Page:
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For a Better Support of Static Data Flow
 Functional Programming Languages and Computer Architecture
"... . This paper identifies and solves a class of problems that arise in binding time analysis and more generally in partial evaluation of programs: the approximation and loss of static information due to dynamic expressions with static subexpressions. Solving this class of problems yields substantial b ..."
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. This paper identifies and solves a class of problems that arise in binding time analysis and more generally in partial evaluation of programs: the approximation and loss of static information due to dynamic expressions with static subexpressions. Solving this class of problems yields substantial binding time improvements and thus dramatically better results not only in the case of partial evaluation but also for static analyses of programs  this last point actually is related to a theoretical result obtained by Nielson. Our work can also be interpreted as providing a solution to the problem of conditionally static data, the dual of partially static data. We point out which changes in the control flow of a source program may improve its static data flow. Unfortunately they require one to iterate earlier phases of partial evaluation. We show how these changes are subsumed by transforming the source program into continuationpassing style (CPS). The transformed programs get specializ...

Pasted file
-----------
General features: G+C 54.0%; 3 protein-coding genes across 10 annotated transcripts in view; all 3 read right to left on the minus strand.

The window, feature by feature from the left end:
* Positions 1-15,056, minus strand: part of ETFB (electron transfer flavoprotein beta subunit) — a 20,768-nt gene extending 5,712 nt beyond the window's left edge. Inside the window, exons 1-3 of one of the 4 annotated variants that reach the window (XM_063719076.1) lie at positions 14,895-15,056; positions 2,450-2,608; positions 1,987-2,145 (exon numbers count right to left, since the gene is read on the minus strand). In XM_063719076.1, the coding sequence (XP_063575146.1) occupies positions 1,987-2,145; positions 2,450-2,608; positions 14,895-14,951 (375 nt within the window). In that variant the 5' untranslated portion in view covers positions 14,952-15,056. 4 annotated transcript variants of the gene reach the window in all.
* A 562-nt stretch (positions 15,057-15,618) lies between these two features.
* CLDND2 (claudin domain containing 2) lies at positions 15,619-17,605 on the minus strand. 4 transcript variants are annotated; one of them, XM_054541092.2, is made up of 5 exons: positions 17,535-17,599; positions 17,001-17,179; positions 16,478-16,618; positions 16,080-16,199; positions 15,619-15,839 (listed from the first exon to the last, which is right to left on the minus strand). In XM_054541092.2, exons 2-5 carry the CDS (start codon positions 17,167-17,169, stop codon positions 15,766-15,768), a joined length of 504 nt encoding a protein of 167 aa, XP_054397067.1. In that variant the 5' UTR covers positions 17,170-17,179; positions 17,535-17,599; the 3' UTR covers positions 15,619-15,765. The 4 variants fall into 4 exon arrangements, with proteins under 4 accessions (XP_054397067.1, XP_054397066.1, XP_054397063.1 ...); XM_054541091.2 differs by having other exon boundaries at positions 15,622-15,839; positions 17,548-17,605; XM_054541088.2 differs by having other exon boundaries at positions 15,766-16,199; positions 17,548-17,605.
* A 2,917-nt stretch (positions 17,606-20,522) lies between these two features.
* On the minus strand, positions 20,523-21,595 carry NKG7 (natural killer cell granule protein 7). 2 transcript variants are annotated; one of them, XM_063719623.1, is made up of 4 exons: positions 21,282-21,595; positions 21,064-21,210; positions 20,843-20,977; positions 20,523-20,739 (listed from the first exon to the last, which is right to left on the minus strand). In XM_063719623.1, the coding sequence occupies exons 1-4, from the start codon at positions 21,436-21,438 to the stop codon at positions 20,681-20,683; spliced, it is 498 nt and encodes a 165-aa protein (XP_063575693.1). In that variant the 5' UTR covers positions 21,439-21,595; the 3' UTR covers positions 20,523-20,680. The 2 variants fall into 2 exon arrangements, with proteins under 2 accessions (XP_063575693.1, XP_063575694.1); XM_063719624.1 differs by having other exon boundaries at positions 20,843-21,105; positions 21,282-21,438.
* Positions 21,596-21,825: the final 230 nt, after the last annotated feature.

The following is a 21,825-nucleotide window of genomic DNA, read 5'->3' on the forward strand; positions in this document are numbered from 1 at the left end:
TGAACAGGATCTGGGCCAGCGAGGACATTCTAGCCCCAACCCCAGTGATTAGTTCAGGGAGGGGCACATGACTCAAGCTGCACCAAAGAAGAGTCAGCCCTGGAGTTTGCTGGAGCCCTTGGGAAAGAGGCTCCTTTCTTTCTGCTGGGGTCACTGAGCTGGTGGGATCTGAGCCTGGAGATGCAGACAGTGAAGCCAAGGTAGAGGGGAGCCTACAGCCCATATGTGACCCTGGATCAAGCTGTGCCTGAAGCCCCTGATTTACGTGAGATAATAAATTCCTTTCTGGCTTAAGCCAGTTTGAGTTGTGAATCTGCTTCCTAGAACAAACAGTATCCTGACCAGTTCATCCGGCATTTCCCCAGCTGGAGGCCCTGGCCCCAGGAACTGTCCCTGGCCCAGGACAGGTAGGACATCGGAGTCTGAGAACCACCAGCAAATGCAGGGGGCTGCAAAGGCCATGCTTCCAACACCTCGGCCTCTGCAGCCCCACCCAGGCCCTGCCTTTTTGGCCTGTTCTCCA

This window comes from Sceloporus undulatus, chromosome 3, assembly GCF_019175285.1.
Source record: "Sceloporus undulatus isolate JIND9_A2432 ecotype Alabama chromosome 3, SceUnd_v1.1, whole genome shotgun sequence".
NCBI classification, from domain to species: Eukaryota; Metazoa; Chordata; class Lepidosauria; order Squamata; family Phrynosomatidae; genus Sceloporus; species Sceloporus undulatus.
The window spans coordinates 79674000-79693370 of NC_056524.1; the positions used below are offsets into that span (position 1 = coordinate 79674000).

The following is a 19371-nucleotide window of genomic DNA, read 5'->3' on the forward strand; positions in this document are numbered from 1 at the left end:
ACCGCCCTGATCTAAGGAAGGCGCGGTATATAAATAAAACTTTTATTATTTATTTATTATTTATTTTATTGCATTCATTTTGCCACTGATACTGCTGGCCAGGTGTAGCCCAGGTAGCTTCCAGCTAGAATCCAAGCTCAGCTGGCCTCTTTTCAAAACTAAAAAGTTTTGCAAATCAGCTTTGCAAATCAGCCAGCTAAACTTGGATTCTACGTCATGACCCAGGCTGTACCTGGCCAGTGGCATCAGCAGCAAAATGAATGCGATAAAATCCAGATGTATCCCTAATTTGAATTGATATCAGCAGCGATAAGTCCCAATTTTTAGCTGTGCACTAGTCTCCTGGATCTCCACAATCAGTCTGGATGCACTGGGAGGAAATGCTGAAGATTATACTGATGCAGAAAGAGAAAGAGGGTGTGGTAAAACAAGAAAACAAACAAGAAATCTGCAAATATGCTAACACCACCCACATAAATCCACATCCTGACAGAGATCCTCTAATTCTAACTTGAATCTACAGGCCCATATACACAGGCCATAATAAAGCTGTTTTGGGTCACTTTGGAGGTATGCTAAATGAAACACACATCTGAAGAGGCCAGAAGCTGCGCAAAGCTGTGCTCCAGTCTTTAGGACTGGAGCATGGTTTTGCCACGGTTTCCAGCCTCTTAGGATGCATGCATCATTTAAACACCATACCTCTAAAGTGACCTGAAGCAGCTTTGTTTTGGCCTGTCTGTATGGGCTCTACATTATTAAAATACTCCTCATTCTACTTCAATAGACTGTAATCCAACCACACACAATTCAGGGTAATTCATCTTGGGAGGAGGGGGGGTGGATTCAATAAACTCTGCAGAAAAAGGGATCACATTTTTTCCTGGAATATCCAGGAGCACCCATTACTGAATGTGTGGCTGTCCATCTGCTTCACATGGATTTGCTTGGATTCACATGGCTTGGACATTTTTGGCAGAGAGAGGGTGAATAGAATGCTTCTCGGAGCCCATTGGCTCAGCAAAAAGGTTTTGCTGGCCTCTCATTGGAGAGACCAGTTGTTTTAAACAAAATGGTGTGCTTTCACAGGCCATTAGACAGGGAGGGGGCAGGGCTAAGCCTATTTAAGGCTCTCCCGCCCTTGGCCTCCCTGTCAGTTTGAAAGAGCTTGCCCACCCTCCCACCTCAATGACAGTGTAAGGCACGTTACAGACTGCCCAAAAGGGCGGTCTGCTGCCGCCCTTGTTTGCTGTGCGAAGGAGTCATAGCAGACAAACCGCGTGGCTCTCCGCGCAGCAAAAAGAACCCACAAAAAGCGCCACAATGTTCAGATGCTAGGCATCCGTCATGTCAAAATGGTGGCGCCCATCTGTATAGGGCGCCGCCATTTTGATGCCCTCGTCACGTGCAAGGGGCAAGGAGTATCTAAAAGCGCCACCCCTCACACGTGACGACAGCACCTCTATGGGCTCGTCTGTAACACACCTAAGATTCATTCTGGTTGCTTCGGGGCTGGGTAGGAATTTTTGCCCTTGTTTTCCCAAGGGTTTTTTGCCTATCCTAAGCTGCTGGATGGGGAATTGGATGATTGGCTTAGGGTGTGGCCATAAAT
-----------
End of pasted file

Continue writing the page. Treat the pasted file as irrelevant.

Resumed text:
Abstract Interpretation of Functional Languages: From Theory to Practice
, 1991
"... Abstract interpretation is the name applied to a number of techniques for reasoning about programs by evaluating them over nonstandard domains whose elements denote properties over the standard domains. This thesis is concerned with higherorder functional languages and abstract interpretations with ..."
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Abstract interpretation is the name applied to a number of techniques for reasoning about programs by evaluating them over nonstandard domains whose elements denote properties over the standard domains. This thesis is concerned with higherorder functional languages and abstract interpretations with a formal semantic basis. It is known how abstract interpretation for the simply typed lambda calculus can be formalised by using binary logical relations. This has the advantage of making correctness and other semantic concerns straightforward to reason about. Its main disadvantage is that it enforces the identification of properties as sets. This thesis shows how the known formalism can be generalised by the use of ternary logical relations, and in particular how this allows abstract values to deno...
Projections for Polymorphic FirstOrder Strictness Analysis
 Math. Struct. in Comp. Science
, 1991